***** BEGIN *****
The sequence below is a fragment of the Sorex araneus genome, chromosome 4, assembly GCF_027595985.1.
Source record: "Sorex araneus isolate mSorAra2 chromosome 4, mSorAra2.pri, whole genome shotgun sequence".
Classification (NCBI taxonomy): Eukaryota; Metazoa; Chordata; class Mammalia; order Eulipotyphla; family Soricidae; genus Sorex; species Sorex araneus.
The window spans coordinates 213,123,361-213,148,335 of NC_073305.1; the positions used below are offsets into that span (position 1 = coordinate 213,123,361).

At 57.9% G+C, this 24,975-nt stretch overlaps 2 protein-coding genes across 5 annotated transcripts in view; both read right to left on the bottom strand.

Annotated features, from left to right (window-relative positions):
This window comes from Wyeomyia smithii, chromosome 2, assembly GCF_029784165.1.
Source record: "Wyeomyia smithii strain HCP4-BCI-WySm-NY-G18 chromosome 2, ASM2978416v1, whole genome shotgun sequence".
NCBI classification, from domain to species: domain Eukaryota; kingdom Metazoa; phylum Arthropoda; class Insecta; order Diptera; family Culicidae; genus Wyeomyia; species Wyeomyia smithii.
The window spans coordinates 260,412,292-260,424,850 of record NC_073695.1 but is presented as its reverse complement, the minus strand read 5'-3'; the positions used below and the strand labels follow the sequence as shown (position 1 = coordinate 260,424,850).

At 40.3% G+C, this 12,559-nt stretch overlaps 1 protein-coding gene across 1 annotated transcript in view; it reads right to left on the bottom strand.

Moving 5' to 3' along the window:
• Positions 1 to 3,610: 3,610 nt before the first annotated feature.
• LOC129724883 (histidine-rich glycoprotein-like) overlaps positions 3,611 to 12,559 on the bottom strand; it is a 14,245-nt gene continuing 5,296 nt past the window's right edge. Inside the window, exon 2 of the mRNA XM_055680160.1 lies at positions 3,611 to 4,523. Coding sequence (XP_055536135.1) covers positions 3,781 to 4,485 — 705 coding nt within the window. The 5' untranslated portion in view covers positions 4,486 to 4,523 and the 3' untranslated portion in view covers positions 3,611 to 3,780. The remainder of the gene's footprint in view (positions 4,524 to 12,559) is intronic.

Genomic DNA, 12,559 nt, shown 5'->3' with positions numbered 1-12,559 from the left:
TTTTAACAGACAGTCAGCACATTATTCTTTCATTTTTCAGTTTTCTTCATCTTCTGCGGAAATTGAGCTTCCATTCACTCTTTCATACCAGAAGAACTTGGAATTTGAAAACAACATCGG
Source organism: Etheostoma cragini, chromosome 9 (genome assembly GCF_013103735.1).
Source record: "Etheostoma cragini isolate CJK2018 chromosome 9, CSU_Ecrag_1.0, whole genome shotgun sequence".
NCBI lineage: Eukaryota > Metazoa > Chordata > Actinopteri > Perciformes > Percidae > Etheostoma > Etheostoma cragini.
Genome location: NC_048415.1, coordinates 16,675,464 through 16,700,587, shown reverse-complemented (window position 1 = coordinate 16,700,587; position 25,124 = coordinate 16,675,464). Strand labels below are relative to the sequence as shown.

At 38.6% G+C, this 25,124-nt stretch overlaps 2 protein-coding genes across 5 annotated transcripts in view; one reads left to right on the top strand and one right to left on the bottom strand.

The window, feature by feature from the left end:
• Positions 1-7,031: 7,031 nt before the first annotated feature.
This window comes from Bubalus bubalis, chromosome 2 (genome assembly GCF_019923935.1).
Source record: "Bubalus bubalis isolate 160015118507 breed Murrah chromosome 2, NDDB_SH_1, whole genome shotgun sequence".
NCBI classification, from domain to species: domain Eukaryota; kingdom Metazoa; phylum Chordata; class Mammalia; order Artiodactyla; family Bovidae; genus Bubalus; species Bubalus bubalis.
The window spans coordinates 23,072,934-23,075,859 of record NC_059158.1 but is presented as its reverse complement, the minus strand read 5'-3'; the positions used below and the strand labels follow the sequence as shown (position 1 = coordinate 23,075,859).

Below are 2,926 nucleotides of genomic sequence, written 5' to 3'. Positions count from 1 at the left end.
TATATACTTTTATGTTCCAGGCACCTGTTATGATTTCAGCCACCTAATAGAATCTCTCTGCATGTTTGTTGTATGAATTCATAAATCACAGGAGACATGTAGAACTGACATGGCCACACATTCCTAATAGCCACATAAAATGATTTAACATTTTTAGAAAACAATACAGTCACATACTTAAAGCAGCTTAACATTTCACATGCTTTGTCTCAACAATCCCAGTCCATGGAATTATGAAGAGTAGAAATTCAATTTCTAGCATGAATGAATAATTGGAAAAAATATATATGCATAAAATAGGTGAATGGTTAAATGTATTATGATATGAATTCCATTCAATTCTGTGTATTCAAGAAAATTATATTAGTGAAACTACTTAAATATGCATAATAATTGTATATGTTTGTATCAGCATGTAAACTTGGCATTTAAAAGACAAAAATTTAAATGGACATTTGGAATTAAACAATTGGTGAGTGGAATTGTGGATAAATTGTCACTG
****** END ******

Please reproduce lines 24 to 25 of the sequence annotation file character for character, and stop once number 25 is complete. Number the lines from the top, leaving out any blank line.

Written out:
This window comes from Bubalus bubalis, chromosome 2 (genome assembly GCF_019923935.1).
Source record: "Bubalus bubalis isolate 160015118507 breed Murrah chromosome 2, NDDB_SH_1, whole genome shotgun sequence".